Here’s something to think about: in early June, Uber—the venture-capital-funded, on-demand car ride service—set a record valuation of $17 billion, which makes this “start-up” worth more than half of the companies listed in the S&P 500. The month before, Uber was integrated into Google Maps. And now, in addition to mapping your travel based on whether you are walking, biking, driving, or taking the bus, Google Maps also offers the option of getting there via an Uber car.
Uber is simply one manifestation of the rise of the shared economy, in which assets that used to be 100% owned and 99% idle (think of your empty guestroom or your commuter car between 9 a.m. and 5 p.m.) are becoming more productive as they are utilized by more people. The shared economy has been unleashed by the internet and smartphones, which have enabled peer-to-peer connections in real time. Whereas your guestroom used to sit idle, now it can be easily rented to vacationers on Airbnb and used to generate value.
Transportation is a sector disproportionally affected by the rise of the shared economy, because sharing transportation has historically been commonplace. Public transportation has always allowed people traveling in the same direction to use the same vehicle for a small fee. However, unless a city has invested in a comprehensive infrastructure, public transportation can rarely match the flexibility and convenience of private transportation.
In contrast to yesterday’s dichotomy between private and public transportation, today’s technology enables a slew of travel options varying on a spectrum of convenience and cost. On one side of the spectrum is your fixed-route traditional public transportation that is low cost and inflexible to your personal needs. On the other side of the spectrum, we are seeing higher cost transportation options that rival the convenience of private ownership. I’ll call these options “shared personal transportation,” and they include Uber, which offers to any urban dweller the convenience of being chauffeured, and Zipcar, which gives users access to a neighborhood car for extended hours.
Shared personal transportation makes the experience of private car ownership available on a pay-per-use basis, which allows for a greater level of price sensitivity and flexibility for consumers. According to Kelly Blue Book, a recognized consumer guide for new and used vehicle price estimation, the annual cost of ownership (including fuel, insurance, financing, maintenance, repairs, and depreciation) for a new 2014 subcompact vehicle amounts to ~$530/month; the equivalent of traveling 441 miles in a chauffeured Uber every month (after the base rate, the travel fare is $1.20/mile in Boston)! In the meantime, ride-share companies are continuing to push down the prices of their services. This is, in part, because they are engaged in pricing wars with each other. It’s also, in part, because they are launching even lower price alternatives, such as real-time carpooling that allows strangers traveling in the same route to share rides and split the fare.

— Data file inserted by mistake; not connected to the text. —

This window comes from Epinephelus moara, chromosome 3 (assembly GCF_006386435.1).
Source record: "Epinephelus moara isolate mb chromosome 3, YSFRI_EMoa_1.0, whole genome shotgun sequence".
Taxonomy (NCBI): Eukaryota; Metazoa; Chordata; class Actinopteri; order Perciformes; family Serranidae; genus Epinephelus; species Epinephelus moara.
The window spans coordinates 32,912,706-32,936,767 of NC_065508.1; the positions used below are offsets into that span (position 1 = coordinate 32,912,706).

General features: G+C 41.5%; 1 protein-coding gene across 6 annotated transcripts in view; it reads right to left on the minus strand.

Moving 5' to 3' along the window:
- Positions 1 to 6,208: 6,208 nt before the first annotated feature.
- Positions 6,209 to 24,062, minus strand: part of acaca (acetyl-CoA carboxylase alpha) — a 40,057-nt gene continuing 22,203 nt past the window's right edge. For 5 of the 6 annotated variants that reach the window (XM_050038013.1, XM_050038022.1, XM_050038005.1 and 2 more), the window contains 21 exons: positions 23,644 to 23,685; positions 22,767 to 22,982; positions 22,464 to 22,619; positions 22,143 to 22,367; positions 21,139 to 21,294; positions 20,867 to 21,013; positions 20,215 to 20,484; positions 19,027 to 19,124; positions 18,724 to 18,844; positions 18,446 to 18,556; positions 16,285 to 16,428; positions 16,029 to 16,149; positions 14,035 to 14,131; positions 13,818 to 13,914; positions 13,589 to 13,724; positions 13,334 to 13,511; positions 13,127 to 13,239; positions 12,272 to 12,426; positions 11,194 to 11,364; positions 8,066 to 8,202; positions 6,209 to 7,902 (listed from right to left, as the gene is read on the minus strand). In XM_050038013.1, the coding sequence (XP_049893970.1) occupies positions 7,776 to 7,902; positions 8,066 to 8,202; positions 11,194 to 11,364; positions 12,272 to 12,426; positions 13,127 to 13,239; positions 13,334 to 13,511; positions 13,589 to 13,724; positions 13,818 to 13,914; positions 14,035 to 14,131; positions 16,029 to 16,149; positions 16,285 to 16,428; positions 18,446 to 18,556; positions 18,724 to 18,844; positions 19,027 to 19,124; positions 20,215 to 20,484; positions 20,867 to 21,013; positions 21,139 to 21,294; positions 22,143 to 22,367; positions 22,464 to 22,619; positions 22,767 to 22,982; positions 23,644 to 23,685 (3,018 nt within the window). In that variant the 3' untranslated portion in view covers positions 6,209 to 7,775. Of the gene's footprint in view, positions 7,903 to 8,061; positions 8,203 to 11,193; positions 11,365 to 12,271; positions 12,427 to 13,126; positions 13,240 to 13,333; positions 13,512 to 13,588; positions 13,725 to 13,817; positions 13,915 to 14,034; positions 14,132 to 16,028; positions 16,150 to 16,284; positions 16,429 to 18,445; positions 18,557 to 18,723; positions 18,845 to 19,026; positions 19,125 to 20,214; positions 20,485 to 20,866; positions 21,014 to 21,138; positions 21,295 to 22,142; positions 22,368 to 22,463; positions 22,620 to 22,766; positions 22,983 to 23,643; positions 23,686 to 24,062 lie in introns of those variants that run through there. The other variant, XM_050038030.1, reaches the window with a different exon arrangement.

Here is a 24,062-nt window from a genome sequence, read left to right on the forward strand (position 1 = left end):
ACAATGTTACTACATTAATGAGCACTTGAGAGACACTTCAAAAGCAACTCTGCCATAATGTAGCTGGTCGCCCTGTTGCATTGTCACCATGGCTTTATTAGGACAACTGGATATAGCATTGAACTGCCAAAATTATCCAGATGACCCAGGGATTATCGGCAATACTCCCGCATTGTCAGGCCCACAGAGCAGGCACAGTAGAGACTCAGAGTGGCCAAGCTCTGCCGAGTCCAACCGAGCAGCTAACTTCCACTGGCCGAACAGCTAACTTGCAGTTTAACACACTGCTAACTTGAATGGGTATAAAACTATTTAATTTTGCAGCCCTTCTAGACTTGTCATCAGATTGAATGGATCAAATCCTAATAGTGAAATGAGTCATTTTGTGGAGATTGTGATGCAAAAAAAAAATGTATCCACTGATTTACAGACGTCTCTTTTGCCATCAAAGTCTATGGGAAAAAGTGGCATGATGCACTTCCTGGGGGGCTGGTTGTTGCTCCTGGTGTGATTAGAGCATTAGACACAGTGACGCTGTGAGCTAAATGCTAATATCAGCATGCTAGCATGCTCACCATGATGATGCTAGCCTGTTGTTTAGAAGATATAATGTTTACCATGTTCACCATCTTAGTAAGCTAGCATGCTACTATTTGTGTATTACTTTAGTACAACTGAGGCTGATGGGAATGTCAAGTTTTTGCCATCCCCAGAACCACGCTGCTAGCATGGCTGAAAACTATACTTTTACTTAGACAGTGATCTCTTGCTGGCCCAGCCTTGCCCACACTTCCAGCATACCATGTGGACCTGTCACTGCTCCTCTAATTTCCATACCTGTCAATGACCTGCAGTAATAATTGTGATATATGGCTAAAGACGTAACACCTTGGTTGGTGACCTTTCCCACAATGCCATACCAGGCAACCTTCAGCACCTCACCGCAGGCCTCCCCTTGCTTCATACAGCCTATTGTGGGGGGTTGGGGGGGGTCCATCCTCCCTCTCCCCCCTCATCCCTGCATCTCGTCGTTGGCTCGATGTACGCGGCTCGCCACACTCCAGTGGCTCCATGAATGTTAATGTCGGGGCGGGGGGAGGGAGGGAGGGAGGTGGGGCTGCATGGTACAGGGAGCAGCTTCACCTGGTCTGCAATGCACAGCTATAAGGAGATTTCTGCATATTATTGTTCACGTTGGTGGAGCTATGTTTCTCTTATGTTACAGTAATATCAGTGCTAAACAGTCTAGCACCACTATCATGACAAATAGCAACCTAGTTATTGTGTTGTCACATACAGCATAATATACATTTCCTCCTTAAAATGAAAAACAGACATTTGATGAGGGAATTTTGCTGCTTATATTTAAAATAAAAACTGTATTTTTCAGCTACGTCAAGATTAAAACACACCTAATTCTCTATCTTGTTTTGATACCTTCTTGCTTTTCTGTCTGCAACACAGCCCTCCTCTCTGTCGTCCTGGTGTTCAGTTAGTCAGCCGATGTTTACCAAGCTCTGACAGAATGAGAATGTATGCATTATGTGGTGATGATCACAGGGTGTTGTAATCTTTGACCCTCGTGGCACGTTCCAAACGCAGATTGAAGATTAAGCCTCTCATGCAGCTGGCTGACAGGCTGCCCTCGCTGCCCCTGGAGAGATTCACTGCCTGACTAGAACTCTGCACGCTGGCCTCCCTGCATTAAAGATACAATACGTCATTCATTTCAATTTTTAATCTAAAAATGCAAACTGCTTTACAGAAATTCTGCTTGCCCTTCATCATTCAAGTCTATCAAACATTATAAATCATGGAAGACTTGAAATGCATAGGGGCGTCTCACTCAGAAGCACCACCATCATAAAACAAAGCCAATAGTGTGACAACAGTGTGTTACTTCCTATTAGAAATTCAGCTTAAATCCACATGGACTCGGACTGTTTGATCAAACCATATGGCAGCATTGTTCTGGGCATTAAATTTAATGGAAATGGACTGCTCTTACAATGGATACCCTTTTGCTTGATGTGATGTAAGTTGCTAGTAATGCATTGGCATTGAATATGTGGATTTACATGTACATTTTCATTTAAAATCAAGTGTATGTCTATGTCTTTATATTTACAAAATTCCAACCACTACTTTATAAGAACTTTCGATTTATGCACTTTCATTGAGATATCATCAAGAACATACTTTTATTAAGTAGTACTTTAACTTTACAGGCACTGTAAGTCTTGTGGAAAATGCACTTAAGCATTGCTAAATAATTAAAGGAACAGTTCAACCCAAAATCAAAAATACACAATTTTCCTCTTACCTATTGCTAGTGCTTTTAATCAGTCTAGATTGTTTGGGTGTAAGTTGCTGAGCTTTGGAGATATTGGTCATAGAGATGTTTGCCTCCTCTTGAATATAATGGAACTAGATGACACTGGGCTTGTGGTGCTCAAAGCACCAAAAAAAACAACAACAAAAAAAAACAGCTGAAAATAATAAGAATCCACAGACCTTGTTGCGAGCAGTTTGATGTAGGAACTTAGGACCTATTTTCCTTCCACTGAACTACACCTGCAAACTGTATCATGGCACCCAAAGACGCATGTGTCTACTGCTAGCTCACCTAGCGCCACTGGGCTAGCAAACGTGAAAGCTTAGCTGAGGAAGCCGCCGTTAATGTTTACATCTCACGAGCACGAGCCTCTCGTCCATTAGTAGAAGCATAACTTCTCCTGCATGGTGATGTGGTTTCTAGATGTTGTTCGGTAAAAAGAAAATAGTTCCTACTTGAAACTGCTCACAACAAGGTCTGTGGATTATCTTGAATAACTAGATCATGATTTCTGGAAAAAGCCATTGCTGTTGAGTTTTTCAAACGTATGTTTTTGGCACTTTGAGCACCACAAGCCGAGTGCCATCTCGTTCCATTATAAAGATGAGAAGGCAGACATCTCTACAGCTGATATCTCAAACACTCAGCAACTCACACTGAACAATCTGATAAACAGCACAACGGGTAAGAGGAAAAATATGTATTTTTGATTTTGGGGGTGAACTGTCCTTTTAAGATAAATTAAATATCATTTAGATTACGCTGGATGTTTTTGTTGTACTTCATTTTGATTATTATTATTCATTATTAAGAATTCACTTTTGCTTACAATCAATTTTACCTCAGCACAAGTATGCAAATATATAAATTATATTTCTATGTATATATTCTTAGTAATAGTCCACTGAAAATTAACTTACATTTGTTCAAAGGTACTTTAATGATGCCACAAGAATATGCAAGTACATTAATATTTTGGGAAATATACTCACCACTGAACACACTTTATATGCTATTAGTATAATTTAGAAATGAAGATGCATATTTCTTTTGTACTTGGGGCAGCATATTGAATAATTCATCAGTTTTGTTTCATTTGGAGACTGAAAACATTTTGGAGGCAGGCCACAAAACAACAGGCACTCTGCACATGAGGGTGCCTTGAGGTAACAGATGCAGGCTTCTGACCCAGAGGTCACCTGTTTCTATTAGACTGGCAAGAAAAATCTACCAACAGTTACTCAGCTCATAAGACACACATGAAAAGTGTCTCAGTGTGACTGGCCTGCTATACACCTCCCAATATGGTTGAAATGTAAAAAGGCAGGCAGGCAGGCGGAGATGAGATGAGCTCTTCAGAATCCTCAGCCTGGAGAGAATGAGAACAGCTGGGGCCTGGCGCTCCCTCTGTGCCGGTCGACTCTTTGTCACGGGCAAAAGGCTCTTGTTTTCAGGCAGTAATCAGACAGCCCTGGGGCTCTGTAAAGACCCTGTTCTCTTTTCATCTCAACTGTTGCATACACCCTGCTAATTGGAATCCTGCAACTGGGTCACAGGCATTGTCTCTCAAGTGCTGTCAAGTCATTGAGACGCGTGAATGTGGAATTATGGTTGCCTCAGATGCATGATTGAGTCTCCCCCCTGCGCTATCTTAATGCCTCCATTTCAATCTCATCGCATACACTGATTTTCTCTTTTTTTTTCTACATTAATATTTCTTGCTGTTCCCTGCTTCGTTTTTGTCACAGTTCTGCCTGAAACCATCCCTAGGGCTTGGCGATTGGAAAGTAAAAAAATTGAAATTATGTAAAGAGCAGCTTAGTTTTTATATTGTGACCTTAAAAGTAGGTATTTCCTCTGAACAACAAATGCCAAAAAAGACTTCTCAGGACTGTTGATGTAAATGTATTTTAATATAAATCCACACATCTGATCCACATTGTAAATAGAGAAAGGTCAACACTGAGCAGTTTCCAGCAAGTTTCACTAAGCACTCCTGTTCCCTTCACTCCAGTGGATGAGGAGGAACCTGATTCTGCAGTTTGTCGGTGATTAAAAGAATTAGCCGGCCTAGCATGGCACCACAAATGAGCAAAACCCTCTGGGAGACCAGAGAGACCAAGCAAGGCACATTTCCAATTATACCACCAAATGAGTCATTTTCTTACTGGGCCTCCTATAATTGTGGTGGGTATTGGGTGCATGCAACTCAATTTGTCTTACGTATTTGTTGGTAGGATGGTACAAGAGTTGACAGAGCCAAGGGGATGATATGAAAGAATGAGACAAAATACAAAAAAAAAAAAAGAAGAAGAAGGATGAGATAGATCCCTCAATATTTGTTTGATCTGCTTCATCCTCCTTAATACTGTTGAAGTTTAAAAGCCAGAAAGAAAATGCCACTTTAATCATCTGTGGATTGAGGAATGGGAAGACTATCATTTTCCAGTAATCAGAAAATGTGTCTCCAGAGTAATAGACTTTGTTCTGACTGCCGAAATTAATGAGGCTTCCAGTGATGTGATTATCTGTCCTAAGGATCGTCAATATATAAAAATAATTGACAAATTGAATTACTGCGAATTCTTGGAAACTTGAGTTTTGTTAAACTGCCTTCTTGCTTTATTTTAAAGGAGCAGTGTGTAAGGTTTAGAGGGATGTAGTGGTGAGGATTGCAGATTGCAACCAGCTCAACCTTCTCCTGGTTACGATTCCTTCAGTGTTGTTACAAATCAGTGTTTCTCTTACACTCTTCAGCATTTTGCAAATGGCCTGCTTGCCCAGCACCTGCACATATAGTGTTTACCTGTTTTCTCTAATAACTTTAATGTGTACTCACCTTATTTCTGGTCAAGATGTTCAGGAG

Automotive brands don’t just compete against one another for vehicle sales, they also compete within a greater context of private vs. public transportation, and now those options are being supplemented by a slew of flexible shared transportation options. Shared personal transportation complements public transportation, and, if combining the two can mean lower costs than private car ownership, with the option of flexibility when you need it, then who will be the car owners of the future (at least in urban areas)?
What does the shared economy mean for automotive manufacturers? What does “no car ownership, but full car access” mean for automotive aftersales? How do companies like Uber, Lyft, and SideCar, which contract with large numbers of part-time drivers, influence their service and repair habits? These are questions that will be explored in part II of this blog, but in the meantime, I speculate that it might bear a resemblance to fleet operations (to be investigated in a future blog post).
Bottom Line:In the context of the shared economy, on-demand ride-sharing and car-sharing companies like Uber and ZipCar are enabling more people to have the convenience of automotive access on a pay-per-use basis, without the responsibilities and costs of automotive ownership. The ramifications of these new transportation entrants on car ownership and aftersales behavior are not yet clear and are worth investigating.